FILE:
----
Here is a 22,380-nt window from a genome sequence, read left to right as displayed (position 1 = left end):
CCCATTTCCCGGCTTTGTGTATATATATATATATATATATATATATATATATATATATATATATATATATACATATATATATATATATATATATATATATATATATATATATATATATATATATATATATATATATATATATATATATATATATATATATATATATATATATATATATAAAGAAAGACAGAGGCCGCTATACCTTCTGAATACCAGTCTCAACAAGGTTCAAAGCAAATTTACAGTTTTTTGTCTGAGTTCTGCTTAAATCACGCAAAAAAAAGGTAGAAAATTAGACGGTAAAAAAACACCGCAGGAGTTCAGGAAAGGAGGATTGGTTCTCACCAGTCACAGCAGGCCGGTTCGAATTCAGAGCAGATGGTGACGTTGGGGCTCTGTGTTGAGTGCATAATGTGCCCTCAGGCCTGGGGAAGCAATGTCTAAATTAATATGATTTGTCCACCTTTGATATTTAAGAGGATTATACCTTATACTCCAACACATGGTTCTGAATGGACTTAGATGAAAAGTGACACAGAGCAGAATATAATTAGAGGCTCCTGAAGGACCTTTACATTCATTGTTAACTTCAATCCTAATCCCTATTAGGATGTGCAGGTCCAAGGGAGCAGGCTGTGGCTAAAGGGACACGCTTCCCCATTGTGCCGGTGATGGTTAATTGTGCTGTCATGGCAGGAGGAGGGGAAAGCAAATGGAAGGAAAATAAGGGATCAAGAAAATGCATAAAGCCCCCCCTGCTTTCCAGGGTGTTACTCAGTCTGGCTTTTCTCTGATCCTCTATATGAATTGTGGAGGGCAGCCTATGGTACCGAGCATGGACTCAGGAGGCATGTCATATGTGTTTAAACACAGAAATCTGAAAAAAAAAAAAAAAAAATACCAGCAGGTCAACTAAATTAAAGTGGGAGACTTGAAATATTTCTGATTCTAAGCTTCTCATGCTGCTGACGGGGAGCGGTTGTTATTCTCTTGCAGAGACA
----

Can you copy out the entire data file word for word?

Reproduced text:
Here is a 22,380-nt window from a genome sequence, read left to right as displayed (position 1 = left end):
CCCATTTCCCGGCTTTGTGTATATATATATATATATATATATATATATATATATATATATATATATATATACATATATATATATATATATATATATATATATATATATATATATATATATATATATATATATATATATATATATATATATATATATATATATATATATATATATATATAAAGAAAGACAGAGGCCGCTATACCTTCTGAATACCAGTCTCAACAAGGTTCAAAGCAAATTTACAGTTTTTTGTCTGAGTTCTGCTTAAATCACGCAAAAAAAAGGTAGAAAATTAGACGGTAAAAAAACACCGCAGGAGTTCAGGAAAGGAGGATTGGTTCTCACCAGTCACAGCAGGCCGGTTCGAATTCAGAGCAGATGGTGACGTTGGGGCTCTGTGTTGAGTGCATAATGTGCCCTCAGGCCTGGGGAAGCAATGTCTAAATTAATATGATTTGTCCACCTTTGATATTTAAGAGGATTATACCTTATACTCCAACACATGGTTCTGAATGGACTTAGATGAAAAGTGACACAGAGCAGAATATAATTAGAGGCTCCTGAAGGACCTTTACATTCATTGTTAACTTCAATCCTAATCCCTATTAGGATGTGCAGGTCCAAGGGAGCAGGCTGTGGCTAAAGGGACACGCTTCCCCATTGTGCCGGTGATGGTTAATTGTGCTGTCATGGCAGGAGGAGGGGAAAGCAAATGGAAGGAAAATAAGGGATCAAGAAAATGCATAAAGCCCCCCCTGCTTTCCAGGGTGTTACTCAGTCTGGCTTTTCTCTGATCCTCTATATGAATTGTGGAGGGCAGCCTATGGTACCGAGCATGGACTCAGGAGGCATGTCATATGTGTTTAAACACAGAAATCTGAAAAAAAAAAAAAAAAAATACCAGCAGGTCAACTAAATTAAAGTGGGAGACTTGAAATATTTCTGATTCTAAGCTTCTCATGCTGCTGACGGGGAGCGGTTGTTATTCTCTTGCAGAGACA